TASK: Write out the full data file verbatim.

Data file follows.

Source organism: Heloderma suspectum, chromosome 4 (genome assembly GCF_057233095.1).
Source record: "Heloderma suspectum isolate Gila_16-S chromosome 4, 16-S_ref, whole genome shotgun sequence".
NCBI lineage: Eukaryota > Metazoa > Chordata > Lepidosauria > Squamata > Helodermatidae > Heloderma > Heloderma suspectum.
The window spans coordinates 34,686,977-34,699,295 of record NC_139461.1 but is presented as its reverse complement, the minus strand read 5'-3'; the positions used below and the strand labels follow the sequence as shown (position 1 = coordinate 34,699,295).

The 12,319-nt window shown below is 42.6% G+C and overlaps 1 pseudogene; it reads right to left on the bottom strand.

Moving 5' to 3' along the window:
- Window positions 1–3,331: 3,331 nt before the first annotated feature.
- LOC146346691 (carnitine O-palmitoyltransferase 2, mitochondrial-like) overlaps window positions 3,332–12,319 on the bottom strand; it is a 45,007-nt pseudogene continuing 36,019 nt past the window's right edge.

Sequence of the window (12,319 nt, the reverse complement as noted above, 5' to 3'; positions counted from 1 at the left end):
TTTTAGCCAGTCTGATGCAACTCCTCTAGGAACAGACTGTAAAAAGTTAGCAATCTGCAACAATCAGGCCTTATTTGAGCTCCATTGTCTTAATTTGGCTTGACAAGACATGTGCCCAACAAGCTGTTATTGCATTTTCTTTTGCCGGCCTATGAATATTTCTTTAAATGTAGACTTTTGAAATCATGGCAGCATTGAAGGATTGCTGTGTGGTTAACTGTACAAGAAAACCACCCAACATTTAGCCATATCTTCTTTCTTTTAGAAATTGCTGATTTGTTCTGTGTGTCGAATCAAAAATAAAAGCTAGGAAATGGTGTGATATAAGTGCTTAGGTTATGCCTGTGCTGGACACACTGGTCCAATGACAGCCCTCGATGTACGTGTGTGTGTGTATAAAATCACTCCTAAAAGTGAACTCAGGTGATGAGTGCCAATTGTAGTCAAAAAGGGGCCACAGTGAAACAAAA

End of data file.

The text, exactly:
Source organism: Heloderma suspectum, chromosome 4 (genome assembly GCF_057233095.1).
Source record: "Heloderma suspectum isolate Gila_16-S chromosome 4, 16-S_ref, whole genome shotgun sequence".
NCBI lineage: Eukaryota > Metazoa > Chordata > Lepidosauria > Squamata > Helodermatidae > Heloderma > Heloderma suspectum.
The window spans coordinates 34,686,977-34,699,295 of record NC_139461.1 but is presented as its reverse complement, the minus strand read 5'-3'; the positions used below and the strand labels follow the sequence as shown (position 1 = coordinate 34,699,295).

The 12,319-nt window shown below is 42.6% G+C and overlaps 1 pseudogene; it reads right to left on the bottom strand.

Moving 5' to 3' along the window:
- Window positions 1–3,331: 3,331 nt before the first annotated feature.
- LOC146346691 (carnitine O-palmitoyltransferase 2, mitochondrial-like) overlaps window positions 3,332–12,319 on the bottom strand; it is a 45,007-nt pseudogene continuing 36,019 nt past the window's right edge.

Sequence of the window (12,319 nt, the reverse complement as noted above, 5' to 3'; positions counted from 1 at the left end):
TTTTAGCCAGTCTGATGCAACTCCTCTAGGAACAGACTGTAAAAAGTTAGCAATCTGCAACAATCAGGCCTTATTTGAGCTCCATTGTCTTAATTTGGCTTGACAAGACATGTGCCCAACAAGCTGTTATTGCATTTTCTTTTGCCGGCCTATGAATATTTCTTTAAATGTAGACTTTTGAAATCATGGCAGCATTGAAGGATTGCTGTGTGGTTAACTGTACAAGAAAACCACCCAACATTTAGCCATATCTTCTTTCTTTTAGAAATTGCTGATTTGTTCTGTGTGTCGAATCAAAAATAAAAGCTAGGAAATGGTGTGATATAAGTGCTTAGGTTATGCCTGTGCTGGACACACTGGTCCAATGACAGCCCTCGATGTACGTGTGTGTGTGTATAAAATCACTCCTAAAAGTGAACTCAGGTGATGAGTGCCAATTGTAGTCAAAAAGGGGCCACAGTGAAACAAAA